“There was just kind of busywork to fill out the rest of the year,” he said during a youth voices panel at the Education Writers Association National Seminar in July. Luo, who is a co-founder of a youth-run grocery delivery service for at-risk individuals, Six Feet Supplies, said that this fall he wants his teachers to assign “actual work rather than just packets and multiple choice tests that don’t really mean anything.”
Busywork contributed to decreased motivation for many students, according to 17-year-old Krupa Hegde, a project lead for the “Coping with COVID-19 Student-to-Student Survey,” which was completed by more than 9,000 students in Kentucky in May.
On the survey, 57% of students reported that they were less motivated during emergency distance learning, and 65% reported that they were less engaged.
Hearing from teachers can mitigate those outcomes. Students whose teachers communicated with them two or more times per week were less likely to report a decrease in motivation than students whose teachers touched base less frequently, according to the survey.
“Teacher engagement has been huge with regards to students’ perception of their motivation and engagement,” said Hegde, who is a rising senior at The Gatton Academy in Kentucky. “There’s a sweet spot for teachers to communicate where it’s about once every day, but not too much and not too little.”
Student activists also said they want virtual learning to include more live interaction. Zoe Monterola, Luo’s Six Feet Supplies co-founder and a rising senior at Valencia High School in California, said she wants teachers to “know how much we appreciate Zoom calls and having the personal connection with them, whether that be having open office hours or engaging online classes instead of just Google Classroom assignments.”
Synchronous classes are important opportunities for interacting with peers in a time when many young people’s social lives have been dramatically circumscribed. Social connections are, after all, “the good part of school” for many students, as 17-year-old Mohammad Ahmadi put it. Ahmadi is the communications coordinator for the youth climate action group Earth Uprising and a rising senior at Hinsdale Central High School in Illinois. He told MindShift that his workload last spring was about the same as before, but most of his classes did not meet virtually.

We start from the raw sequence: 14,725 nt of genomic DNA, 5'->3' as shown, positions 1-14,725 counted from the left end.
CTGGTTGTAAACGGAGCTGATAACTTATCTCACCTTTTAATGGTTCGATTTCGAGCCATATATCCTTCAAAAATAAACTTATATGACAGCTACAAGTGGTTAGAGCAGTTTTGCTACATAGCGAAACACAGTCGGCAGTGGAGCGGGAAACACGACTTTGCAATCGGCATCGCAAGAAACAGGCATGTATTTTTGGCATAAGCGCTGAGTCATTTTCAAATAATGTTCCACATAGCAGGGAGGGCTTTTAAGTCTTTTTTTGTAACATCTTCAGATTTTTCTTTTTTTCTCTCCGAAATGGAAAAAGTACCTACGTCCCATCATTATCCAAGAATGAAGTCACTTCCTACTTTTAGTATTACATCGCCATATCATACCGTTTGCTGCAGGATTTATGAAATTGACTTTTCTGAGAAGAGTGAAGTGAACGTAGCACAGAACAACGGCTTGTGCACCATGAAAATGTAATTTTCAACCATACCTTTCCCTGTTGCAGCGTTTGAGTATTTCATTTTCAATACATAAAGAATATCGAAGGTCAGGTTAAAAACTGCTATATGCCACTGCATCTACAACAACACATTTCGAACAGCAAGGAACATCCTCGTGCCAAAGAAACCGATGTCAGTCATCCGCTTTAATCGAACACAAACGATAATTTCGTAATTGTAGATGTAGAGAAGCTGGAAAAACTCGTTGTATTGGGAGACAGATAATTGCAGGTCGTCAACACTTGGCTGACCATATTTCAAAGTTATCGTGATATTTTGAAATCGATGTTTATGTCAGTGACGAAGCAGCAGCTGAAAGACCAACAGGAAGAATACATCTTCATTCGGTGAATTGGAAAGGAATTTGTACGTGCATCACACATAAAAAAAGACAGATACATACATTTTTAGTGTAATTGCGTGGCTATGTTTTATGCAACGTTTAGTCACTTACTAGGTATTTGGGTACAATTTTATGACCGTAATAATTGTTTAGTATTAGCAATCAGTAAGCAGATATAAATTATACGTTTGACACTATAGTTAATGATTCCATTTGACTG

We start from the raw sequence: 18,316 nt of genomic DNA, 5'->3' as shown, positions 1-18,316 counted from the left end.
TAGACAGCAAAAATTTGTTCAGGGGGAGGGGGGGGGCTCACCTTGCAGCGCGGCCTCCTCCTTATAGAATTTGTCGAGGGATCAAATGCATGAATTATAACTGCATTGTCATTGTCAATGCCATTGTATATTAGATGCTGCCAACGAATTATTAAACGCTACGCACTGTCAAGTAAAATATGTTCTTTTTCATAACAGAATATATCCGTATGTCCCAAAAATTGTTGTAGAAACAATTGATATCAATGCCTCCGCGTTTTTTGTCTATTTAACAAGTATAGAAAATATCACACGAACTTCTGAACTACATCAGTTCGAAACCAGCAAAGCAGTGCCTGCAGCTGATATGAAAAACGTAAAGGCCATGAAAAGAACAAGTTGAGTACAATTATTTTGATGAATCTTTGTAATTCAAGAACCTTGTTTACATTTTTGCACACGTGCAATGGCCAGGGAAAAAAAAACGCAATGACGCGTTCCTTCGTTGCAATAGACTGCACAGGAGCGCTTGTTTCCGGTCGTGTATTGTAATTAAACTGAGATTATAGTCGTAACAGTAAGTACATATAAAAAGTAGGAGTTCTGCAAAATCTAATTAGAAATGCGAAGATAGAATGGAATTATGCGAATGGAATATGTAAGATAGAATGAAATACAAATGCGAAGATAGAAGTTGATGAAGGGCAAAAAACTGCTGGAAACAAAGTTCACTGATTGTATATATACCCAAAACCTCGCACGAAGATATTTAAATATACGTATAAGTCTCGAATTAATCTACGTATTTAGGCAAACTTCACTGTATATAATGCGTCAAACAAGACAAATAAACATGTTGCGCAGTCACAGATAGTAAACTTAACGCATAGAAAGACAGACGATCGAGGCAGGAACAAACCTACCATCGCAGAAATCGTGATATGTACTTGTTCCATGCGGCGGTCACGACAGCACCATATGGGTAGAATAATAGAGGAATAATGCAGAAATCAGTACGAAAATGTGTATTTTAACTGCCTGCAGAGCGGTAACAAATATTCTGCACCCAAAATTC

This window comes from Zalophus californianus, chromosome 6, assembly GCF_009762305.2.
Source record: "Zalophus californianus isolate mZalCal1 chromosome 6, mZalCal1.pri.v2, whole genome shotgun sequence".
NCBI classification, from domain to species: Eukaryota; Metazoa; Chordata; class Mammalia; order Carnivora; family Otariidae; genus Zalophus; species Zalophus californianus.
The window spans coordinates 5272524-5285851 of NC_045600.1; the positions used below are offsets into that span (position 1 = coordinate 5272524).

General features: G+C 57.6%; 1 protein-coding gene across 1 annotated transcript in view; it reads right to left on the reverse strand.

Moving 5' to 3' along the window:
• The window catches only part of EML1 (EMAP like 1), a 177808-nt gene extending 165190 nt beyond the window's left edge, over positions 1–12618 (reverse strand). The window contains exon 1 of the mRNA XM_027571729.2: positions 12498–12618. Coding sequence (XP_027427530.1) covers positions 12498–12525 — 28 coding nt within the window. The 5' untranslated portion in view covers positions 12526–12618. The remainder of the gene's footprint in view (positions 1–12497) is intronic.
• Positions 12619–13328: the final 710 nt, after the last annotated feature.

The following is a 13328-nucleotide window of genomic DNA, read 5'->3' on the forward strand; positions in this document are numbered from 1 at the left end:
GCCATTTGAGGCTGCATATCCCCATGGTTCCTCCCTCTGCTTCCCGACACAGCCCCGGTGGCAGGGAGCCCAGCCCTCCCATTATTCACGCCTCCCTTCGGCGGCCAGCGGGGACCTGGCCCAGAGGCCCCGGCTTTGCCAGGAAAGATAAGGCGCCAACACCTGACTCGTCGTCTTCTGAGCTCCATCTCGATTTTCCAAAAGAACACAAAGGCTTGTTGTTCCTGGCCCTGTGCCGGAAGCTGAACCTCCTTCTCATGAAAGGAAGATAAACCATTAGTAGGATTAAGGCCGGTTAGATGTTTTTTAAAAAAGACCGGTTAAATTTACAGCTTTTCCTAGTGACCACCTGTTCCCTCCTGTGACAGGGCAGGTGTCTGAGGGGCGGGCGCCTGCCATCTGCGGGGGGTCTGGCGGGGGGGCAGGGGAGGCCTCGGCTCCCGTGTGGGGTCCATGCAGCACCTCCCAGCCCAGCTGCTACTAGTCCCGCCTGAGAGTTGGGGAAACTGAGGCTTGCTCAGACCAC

“We were basically on our own,” he said. To improve virtual learning, Ahmadi suggested that teachers offer 15 to 30 minutes of live instruction, followed by small group exercises or time to ask questions.
Coupled with human connections, student activists want to see empathy for the numerous and varied challenges teenagers face right now. “(Teachers) shouldn’t expect us to be at top performance. It’s hard for students to perform and think and collaborate as they did before the pandemic,” said Ahmadi. For Monterola, uncertainty around post-secondary plans was top of mind. “Being a rising senior, I’d want teachers to know that we have a lot of responsibilities and applying (to college) during a pandemic is hard. … The entire college application process has definitely been upended with the disruption in our school year from recommendations (to) extracurriculars, etcetera.”
For some students, the economic fallout of the COVID-19 crisis is the biggest concern. In the Kentucky study, nearly one-third of students had parents who lost a job or experienced reduced hours or pay cuts since the start of the pandemic. Those students reported more worries about school, and students who took on more work themselves were most likely to spend less than one hour per day on school. Schools need to ensure that such students are supported moving forward, said Stephanie Pacheco, a member of Teens Take Charge, a student organizing group in New York City.
“Now more than ever, I think that the issues that low-income students face on a regular basis … they have been just so extremely highlighted. And I think it is crucial for teachers to not forget that the struggle that students are facing and have been facing throughout their entire schooling, they’re very real,” Pacheco said during the EWA youth voices panel.
With empathy for those struggles comes the need for flexibility. So even though teens wanted more live engagement in virtual learning, they also advocated for making asynchronous options available to students with limited internet access or those who have jobs or family responsibilities during class times.